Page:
The annual harness races feature 1 p.m. post times both Thursday (four races) and Friday (five races). The feature race is Friday’s fifth, which is an ISA Elite 3-year-old colt trot with a purse of $6,000.
There are three FFA pedal tractor pulls, all at 4 p.m., on Sunday, Monday and Thursday.
Old-timers day is Thursday, with free parking and afternoon grandstand for seniors.
Tickets are $7, which covers parking and admission to the fair, all rides, and an entry for the cash giveaway.
Senior citizens can save a few bucks by paying $15 for an all-week pass, which includes admission and parking to the fair but does not include grandstand or rides.
Joint committee looks to fair(grounds) future
Threats of a split of a century-old relationship between the Harrison County 4-H’ers and the Harrison County Fair put a damper on last year’s event, but a Joint Committee ‘ made up of the Harrison County Agricultural Society (fair board), the 4-H Council, the county Extension Office and Homemakers, and the Harrison County Convention and Visitors Bureau ‘ has since cooled the fires.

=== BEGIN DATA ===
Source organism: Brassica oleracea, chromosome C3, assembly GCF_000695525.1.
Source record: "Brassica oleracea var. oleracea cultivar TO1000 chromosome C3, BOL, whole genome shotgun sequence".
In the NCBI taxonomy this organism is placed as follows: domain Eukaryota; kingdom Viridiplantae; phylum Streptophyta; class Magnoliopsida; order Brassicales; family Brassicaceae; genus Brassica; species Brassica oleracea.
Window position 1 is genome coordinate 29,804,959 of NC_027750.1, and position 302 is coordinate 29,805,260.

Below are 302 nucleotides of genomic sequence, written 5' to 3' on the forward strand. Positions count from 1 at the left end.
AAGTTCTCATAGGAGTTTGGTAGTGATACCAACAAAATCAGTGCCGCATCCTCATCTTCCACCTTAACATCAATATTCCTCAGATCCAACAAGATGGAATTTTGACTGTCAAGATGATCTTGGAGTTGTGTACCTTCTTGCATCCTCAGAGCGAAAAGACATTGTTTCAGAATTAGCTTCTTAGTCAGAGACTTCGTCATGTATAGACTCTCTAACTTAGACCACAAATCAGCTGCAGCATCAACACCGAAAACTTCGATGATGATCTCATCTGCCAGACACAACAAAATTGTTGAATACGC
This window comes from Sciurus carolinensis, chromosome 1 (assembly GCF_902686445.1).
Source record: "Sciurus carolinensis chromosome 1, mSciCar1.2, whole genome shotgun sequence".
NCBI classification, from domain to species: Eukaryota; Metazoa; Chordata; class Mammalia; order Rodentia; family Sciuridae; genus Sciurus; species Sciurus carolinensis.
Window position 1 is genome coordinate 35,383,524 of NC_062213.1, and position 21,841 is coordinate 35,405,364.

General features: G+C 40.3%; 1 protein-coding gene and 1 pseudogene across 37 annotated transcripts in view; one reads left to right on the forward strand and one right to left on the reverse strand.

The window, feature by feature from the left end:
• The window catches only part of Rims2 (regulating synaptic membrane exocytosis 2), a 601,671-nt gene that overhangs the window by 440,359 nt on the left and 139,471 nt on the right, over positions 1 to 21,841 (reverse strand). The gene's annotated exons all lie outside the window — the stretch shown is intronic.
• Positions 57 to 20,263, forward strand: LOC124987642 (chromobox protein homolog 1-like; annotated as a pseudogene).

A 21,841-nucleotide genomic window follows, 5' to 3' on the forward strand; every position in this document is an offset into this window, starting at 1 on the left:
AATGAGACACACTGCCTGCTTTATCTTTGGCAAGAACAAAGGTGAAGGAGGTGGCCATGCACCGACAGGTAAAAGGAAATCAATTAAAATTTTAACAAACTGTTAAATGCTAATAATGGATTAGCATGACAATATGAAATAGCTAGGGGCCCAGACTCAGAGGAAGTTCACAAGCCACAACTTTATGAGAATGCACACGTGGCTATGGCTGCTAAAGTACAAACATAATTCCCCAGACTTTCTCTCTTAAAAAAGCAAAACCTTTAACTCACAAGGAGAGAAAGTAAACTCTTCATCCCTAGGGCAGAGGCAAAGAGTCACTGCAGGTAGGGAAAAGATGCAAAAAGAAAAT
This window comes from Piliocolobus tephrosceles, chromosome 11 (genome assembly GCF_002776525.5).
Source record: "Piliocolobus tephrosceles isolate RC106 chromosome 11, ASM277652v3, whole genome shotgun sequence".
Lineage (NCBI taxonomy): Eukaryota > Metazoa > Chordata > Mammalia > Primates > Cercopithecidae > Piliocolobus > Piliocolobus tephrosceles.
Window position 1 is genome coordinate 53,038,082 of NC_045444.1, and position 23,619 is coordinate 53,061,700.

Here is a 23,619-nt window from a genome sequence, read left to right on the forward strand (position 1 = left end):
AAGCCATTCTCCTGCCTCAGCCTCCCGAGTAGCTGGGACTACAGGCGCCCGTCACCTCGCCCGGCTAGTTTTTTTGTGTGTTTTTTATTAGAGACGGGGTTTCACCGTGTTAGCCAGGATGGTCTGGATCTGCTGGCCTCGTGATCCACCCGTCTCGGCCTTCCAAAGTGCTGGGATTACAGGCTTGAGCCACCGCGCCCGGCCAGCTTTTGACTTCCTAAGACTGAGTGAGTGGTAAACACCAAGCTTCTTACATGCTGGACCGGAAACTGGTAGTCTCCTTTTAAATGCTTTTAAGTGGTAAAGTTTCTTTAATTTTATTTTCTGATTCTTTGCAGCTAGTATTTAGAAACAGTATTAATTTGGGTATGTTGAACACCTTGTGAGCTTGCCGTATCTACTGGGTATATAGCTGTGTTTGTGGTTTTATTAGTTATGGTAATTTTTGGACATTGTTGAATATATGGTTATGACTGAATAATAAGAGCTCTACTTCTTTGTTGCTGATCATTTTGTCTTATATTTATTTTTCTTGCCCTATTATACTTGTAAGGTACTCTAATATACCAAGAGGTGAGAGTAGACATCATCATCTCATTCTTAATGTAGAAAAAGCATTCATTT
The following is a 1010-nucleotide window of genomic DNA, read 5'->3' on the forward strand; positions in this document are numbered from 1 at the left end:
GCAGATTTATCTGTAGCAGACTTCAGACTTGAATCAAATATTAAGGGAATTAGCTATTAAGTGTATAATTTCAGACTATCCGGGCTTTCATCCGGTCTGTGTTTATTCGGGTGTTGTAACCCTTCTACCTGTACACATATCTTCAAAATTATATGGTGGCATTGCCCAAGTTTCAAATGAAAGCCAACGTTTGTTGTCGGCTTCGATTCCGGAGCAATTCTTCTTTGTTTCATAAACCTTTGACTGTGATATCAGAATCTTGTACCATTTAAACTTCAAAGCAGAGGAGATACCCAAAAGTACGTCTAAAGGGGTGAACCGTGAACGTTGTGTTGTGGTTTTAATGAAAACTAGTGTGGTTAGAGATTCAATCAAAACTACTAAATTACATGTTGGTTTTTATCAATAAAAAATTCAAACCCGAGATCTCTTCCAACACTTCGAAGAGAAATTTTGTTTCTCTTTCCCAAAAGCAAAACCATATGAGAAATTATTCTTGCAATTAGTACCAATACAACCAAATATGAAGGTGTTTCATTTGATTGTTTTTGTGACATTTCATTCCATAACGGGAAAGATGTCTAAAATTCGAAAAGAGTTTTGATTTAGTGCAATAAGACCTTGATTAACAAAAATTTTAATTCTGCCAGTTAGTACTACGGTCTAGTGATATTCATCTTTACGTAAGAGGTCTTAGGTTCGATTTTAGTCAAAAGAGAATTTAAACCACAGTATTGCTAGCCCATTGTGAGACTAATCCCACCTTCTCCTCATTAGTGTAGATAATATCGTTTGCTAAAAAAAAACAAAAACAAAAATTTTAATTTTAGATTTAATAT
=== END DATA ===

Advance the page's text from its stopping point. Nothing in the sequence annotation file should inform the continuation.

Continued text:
‘The biggest thing we’ve accomplished is communication,’ said Jim Cavins, chairman for the committee. ‘More people know what’s happening on all sides. We’re getting together and talking more. In the past, one group thought they knew what another group was doing and another group thought they knew what the other group was doing and in the end, no one really knew anything about either group because the lines of communication weren’t there like they are now.
‘I think we’re all on the same page with this new committee.’
Cavins said there will be an economic feasibility study coming up for a five-year and 10-year plan for the county fairgrounds, not just for use of the 4-H or for the county fair but other times as well.
‘We would like to get input from the whole county as to what the fairgrounds should be for the county,’ he said, adding that there’s no limit to what can be done with the use of a little imagination. ‘Maybe there’s something that people think needs to be refurbished, or one building that needs to be replaced, or something else. We want to hear people’s ideas and then go from there to see what can actually be done.’
Citizens of the county should expect an open forum sometime either later this summer or in early fall, perhaps with meetings both in the northern and southern ends of the county.
‘(The fairgrounds) is good for the county to have and use, and we want to utilize that area. For instance, with the big dog show in June, that brings a lot of people to the county and brings in a lot of money. There are other things that can come in that could probably bring in economic benefits as well,’ Cavins said. ‘We want people to dream it, and then we’ll see if it’s feasible.’